Your Executive Compensation Package Defined & How it Affects Your Taxes
By The CFP® Team at Washington Wealth Advisors
Understanding and maximizing your compensation package can be a tricky task to navigate, especially when taxes come into play. If you are a highly-compensated employee with a complicated benefit structure, you may have a complex tax return. Don’t let tax season catch you off-guard. Use this guide to understand the different tax implications of your benefits and what you can do to minimize your liability. We recognize this is a dense overview, but we are focused on keeping our clients informed and financially organized.
Base compensation is the first component of your compensation package. It consists of your annual salary and is subject to payroll taxes - Social Security and Medicare – as well as state and federal income tax.
The amount you owe in tax is dependent on your filing status, marginal tax rate, and tax bracket. Since the U.S. tax system is progressive in nature, the more you earn, the more you will owe in tax.
A bonus is a supplemental form of income usually tied to performance, length of service, or company profits. Higher-earning employees may receive a bonus between 5%-11% of their base compensation, which can be a sizable amount for executives and other key employees.
Bonuses help employees feel valued and appreciated. It can be great to receive a large lump sum, but keep in mind that bonuses do not receive favorable tax treatment. Instead, they are taxed at a federal rate of 22% for the first $1 million received, and then 37% for every dollar above $1 million. A $500,000 bonus will be subject to $110,000 in federal income tax alone! That’s before accounting for any applicable state income taxes. As such, bonuses are not the most tax-efficient way to receive compensation, especially as an executive.
Non-Qualified Deferred Compensation
Deferred compensation allows a portion of current earnings to be delayed until a later date (typically retirement) in order to avoid taxation in the current year. Also known as non-qualified plans, there are no contribution limits on how much you can defer. This makes them especially attractive to executives and high-earning employees, particularly if they anticipate being in a lower tax bracket in retirement.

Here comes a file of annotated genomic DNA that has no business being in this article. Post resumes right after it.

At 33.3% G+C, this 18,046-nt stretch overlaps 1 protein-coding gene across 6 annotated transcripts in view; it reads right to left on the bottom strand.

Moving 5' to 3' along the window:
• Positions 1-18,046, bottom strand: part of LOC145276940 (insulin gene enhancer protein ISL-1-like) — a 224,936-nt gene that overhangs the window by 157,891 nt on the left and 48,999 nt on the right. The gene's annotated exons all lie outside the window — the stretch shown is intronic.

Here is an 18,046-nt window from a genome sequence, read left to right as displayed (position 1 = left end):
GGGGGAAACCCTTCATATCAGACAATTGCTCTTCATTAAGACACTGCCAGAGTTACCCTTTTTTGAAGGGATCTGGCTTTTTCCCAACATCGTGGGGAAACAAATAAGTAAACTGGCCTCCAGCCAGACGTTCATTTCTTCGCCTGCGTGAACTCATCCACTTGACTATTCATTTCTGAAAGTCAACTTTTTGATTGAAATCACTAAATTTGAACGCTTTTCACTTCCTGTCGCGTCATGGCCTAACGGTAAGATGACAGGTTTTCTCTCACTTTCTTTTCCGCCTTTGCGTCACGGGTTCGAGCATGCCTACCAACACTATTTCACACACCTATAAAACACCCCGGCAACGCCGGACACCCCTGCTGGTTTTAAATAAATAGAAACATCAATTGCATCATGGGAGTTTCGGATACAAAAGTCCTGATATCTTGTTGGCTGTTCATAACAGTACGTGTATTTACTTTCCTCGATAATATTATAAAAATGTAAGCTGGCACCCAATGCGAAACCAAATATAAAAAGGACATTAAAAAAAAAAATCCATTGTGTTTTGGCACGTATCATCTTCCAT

Keep in mind that while you are receiving tax deferral through this benefit, there is no guarantee that you will actually receive these funds. Your employer is not legally obligated to keep pay this compensation in the future and may be unable to do so if they experience financial instability or bankruptcy. When thinking about deferred compensation, be sure to assess your company’s viability and how it could affect your compensation in the future.
401(k) Matching Program
Contributing to a 401(k) is a great way to save for retirement while also saving on taxes. Employees can contribute up to $20,500 per year, and employers will often match 50% on contributions up to 6% of an employee’s salary. This is basically “free” money as long as you meet the minimum contribution needed to get the full employer match. Combining employee contributions with employer-matching is a tax-efficient way to build significant retirement savings. It’s important to note that employer-matching contributions are often not immediately vested, meaning you will have to meet certain requirements regarding length of service before the funds are officially yours to keep.